Yeah. Since we didn't have assistants here's what went down. At Atlantic Studios, I got paid whether we did anything or not. There was a period where I was sitting there; I didn't have any real gigs. They were like, "Jimmy, there's this guy from London coming. Can you help him out?" I'm a proper engineer, at the time. I was like, "What the fuck. You're paying me, whatever." We had Studio B and Studio A. Studio B sounded like fucking dogshit. Nobody knew how to work it. We were a basic R&B, jazz, and funk studio. Every now and then we'd get some rock in there. The sound of B was so weird; nobody could get it. Andy comes in, and in my head I'm like, "Here comes this English hotshot. What the fuck does he know?" First of all, he's Andy Johns; he broke me the fuck down. You know Andy, right? You've met him?

I talked to him on the phone once. It was interesting!

He had that English flamboyant thing that makes you love him. He comes in, and I'm like, "Look at this guy. Is this the guy who's so famous?" He starts recording and doing this mix, and I'm listening on the big speakers and going, "That sounds like horse's ass! This is the guy?" He kept doing weird shit; he's EQing backwards and doing everything backwards. He says, "I'd like to hear this in the mastering room." I'm like, "Why?" In my head, it sounds like shit. We go up to the mastering room and the shit sounded unbelievable. I said, "That's not what I just heard down there!" But the bigger picture he taught me was how to hear out of that room. From that moment on, I had the key to mixing in that room. It was Andy. I thought it was amazing. There was a certain way the speakers had to sound to make it right, which isn't normally the way that we'd perceive it.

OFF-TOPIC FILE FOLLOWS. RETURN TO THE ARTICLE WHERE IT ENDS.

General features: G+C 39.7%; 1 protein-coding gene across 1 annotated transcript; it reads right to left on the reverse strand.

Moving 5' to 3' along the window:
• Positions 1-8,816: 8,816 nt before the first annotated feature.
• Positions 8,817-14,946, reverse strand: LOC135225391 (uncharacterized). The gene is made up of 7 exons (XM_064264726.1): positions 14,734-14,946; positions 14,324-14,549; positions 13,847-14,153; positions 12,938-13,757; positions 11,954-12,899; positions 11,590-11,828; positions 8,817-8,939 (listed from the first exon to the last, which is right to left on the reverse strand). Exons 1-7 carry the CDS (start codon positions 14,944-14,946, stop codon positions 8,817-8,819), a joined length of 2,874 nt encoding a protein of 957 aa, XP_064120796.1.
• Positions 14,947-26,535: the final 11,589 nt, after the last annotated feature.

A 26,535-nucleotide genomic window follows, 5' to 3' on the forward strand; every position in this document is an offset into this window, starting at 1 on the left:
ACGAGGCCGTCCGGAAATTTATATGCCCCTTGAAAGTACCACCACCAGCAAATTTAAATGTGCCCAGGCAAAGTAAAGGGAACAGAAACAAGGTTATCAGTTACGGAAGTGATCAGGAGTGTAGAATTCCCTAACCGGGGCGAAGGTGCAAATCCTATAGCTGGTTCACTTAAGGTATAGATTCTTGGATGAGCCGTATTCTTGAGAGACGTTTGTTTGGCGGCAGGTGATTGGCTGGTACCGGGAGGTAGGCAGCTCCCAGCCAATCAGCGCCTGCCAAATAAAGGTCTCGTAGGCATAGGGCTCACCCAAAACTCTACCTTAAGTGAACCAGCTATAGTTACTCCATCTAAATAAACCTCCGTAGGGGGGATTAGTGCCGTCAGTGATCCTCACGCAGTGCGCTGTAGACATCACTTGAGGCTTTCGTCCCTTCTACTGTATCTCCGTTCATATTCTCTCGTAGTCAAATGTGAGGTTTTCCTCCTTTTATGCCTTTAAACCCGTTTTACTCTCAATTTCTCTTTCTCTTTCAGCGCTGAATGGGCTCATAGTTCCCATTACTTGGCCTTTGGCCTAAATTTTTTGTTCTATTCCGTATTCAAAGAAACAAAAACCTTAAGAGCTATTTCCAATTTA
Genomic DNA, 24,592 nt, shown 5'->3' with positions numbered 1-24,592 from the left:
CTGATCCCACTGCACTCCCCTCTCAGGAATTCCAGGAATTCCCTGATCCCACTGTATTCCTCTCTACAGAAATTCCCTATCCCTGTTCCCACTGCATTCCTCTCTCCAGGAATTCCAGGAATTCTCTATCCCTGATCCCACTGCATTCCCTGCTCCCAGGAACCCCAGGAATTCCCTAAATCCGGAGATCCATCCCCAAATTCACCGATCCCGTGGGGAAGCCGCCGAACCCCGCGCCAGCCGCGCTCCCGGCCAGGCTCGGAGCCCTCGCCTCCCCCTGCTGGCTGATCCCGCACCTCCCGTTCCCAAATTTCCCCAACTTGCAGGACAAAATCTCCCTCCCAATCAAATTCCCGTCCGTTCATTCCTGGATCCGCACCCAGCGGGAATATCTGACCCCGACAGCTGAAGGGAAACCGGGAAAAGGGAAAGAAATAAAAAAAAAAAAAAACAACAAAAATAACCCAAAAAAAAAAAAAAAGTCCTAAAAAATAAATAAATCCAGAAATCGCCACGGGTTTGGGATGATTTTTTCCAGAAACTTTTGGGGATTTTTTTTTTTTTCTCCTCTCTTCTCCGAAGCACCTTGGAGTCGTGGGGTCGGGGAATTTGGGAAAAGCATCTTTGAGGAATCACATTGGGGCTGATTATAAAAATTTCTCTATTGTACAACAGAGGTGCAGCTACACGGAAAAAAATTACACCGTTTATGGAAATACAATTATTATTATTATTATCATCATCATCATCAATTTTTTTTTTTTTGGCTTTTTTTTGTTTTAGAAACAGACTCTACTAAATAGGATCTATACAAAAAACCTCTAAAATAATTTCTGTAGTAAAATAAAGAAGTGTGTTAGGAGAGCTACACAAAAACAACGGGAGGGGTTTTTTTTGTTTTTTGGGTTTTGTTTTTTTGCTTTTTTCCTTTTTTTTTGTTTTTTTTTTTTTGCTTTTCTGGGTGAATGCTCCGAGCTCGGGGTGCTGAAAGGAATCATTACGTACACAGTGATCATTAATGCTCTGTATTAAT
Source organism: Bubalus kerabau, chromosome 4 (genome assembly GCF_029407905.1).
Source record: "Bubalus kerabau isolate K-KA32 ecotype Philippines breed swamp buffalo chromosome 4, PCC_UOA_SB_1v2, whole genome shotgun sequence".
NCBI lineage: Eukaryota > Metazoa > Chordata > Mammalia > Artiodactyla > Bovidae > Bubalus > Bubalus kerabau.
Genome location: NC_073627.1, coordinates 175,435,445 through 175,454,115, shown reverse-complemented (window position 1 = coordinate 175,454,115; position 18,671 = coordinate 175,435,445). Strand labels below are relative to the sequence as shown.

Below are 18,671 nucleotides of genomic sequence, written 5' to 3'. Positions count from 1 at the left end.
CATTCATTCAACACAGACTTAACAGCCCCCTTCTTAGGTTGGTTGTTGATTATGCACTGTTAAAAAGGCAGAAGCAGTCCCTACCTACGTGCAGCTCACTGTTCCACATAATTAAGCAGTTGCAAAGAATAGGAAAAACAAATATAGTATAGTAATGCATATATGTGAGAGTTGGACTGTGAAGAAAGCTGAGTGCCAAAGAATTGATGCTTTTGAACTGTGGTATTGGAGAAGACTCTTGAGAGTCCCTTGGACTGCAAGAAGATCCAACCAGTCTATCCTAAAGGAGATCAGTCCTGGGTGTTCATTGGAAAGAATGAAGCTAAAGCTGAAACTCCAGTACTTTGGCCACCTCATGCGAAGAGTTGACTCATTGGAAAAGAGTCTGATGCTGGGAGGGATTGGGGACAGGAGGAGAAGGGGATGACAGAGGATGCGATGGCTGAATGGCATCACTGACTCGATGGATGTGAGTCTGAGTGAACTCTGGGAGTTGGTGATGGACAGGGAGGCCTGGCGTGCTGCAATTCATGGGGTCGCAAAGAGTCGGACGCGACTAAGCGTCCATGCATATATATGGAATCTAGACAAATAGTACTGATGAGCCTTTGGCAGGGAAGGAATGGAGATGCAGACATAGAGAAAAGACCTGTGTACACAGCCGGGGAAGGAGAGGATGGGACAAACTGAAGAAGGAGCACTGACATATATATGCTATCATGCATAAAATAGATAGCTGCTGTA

They come into my session, and I’m doing it the slow way because that’s the way I know how to do it. They go, “You know, there’s another way to do that.” I’m like, “I know. I’m not in a hurry.”

Had he listened to some other references before that to get a grip on it?

No, he just jumped right in. And a lot of bottles of beer!

Yeah. I interviewed Richard Lloyd of Television [Tape Op #56]. He was like, "The first thing Andy did in the studio was order a couple of cases of French wine."

Talking to you, I'm realizing I've had some blessed experiences.

If you look at the more traditional Atlantic Records projects, you were seeing all sorts of sessions.

I was doing all this work. Basically we were not allowed to fail. It was just an unwritten law. "You're here because you don't fail."

Did you see other people come and go back in your early years at Atlantic?